CONSIDERED OPINION OF THE CLEVELAND ORCHESTRA CONCERT OF 1 JUNE 2006
Kaija Saariaho: Quatre Instants. Wolfgang Amadeus Mozart: Symphony No. 38 in D major, K. 504 ("Prague"). Maurice Ravel: Une barque sur l'océan. Claude Debussy: La Mer.
Those of you with a ten-year-old at home might know the joke: Where do fish go for their vacation? The answer, of course, is Finland. And so perhaps one shouldn't be surprised when composer Kaija Saariaho, who hails from that land of 180,000 lakes, turns her attention to matters aquatic. Her first opera L'Amour de Loin recounts the tale of a love affair conducted long-distance across the Mediterranean, and in Peter Sellars' realization the stage itself is an ankle-deep pool of water.
Nautical metaphors also open Saariaho's song cycle Quatre Instants, based, like L'Amour de Loin, on texts by Amin Maalouf and performed at this weekend's Cleveland Orchestra concerts by dedicatee Karita Mattila. Dawn Upshaw is the singer most often associated with Saariaho's work; her recording of the composer's Château de l'âme is particularly spellbinding. But the denser voice of Mattila is the perfect vessel for navigating Quatre Instants' turbulent emotional waters.
Mattila brings extraordinary dramatic conviction to Saariaho's construction. Her rendition of "Douleur," the second of the four songs, was so harrowing, so psychologically incisive that this listener would have welcomed, say, a ten-minute silence to absorb the music's impact before moving on to the component of the sequence. And when, in the piece that opens the cycle, Mattila sings of a lover "sur l'autre rive"—"on the other shore"—the melody seems positively soaked with desire. This is music at once ravishing and terrifying, and Mattila's realization of it is nothing short of magical: a perfect match of work and performer.
Quatre Instants is joined on the program by two other sea-related pieces: Ravel's Une barque sur l'océan and Debussy's La mer. Music Director Franz Welser-Möst's versions of these evocative French classics are well-designed, intelligently paced, and entirely effective. Thursday's performances had an impressive transparency of texture. Details of the pieces' intricate orchestral engineering were vividly realized without sacrificing large scale form or visceral impact.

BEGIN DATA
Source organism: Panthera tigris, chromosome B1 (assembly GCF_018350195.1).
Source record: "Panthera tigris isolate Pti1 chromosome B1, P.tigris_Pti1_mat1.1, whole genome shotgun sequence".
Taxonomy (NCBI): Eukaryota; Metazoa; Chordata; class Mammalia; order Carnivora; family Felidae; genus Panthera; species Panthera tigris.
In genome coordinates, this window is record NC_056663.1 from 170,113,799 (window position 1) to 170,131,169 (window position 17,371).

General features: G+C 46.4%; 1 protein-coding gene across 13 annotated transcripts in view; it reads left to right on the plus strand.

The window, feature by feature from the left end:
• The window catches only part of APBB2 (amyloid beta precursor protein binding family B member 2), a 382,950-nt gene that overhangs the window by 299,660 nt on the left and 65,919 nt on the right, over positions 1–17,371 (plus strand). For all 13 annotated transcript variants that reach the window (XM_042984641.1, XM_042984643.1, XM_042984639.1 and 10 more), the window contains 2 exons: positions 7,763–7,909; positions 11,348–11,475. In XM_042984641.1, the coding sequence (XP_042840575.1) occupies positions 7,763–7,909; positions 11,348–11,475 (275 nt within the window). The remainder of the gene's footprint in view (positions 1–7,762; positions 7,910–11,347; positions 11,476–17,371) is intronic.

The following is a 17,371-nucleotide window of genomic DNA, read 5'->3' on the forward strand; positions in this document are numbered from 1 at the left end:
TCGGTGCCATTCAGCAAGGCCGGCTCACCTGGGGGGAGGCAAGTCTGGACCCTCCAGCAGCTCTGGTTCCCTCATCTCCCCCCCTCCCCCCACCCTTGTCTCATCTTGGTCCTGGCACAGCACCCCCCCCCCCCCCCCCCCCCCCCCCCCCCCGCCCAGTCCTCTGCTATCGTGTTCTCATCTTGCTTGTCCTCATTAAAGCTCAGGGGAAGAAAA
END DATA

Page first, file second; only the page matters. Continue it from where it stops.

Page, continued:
Welser-Möst's reading of Mozart's "Prague" symphony—number 38—seemed, by contrast, too weighty for its own good, particularly in the sodden-sounding climactic passages of the finale. And at a couple of points in the first movement—toward the end of the slow introduction and during the bars in the exposition when the second theme is repeated in the minor—a bit more buoyancy would have been welcome.
What's more—unless we were meant to think of Prague's river, the Vltava—the Mozart symphony seemed out of place in this aquatic themed program, so richly evocative of the sea's emotional and physical perils. Why, the only things missing were sea monsters. And we know, again thanks to one of those old elementary school jokes, what they most like to eat: fish and ships.
I'm Jerome Crossley for WCLV 104/9.
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